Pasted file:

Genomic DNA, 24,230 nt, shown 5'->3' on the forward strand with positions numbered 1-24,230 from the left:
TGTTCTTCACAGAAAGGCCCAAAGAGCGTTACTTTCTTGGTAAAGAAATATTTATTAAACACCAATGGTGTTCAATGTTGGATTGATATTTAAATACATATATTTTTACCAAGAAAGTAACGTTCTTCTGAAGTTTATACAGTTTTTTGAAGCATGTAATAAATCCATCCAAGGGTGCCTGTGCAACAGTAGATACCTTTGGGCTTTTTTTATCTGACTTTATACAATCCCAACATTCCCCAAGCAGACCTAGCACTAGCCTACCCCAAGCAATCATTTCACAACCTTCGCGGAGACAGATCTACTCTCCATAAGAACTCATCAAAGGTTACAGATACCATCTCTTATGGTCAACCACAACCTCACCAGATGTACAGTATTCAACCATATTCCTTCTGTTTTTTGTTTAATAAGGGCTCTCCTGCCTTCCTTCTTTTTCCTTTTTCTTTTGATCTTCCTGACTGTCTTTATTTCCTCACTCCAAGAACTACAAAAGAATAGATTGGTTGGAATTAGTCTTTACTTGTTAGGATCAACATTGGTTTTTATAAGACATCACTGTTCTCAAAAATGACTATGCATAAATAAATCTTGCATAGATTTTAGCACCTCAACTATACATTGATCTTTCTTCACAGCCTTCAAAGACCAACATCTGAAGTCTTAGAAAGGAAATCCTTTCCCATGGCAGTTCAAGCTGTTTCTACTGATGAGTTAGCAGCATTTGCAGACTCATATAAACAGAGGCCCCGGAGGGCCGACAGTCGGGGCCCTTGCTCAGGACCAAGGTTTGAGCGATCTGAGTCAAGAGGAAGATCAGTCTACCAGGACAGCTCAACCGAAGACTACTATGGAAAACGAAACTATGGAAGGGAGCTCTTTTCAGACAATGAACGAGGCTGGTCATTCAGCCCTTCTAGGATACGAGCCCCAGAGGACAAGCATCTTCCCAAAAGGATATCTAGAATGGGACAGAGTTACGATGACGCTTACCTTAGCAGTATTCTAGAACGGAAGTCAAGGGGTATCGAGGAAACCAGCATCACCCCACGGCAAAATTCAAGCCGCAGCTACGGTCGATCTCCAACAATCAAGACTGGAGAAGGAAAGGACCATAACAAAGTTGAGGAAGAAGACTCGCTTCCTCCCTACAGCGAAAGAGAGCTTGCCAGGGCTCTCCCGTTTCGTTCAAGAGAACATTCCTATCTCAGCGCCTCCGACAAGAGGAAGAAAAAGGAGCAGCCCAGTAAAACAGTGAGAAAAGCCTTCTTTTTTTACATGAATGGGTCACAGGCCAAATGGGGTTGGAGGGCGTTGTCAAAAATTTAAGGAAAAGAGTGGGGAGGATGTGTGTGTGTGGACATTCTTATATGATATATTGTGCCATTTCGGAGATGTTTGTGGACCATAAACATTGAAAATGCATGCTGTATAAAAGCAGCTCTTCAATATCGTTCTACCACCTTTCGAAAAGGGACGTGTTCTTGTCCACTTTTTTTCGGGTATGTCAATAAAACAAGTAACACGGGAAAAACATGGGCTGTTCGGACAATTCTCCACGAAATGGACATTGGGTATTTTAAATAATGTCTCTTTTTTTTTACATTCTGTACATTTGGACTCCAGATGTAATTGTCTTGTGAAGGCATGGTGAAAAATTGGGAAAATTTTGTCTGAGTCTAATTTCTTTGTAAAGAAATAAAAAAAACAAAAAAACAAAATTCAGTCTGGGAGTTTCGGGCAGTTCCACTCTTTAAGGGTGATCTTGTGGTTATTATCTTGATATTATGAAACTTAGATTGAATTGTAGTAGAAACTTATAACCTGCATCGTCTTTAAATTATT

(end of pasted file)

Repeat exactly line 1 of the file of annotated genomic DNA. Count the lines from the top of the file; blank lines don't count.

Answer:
Genomic DNA, 24,230 nt, shown 5'->3' on the forward strand with positions numbered 1-24,230 from the left: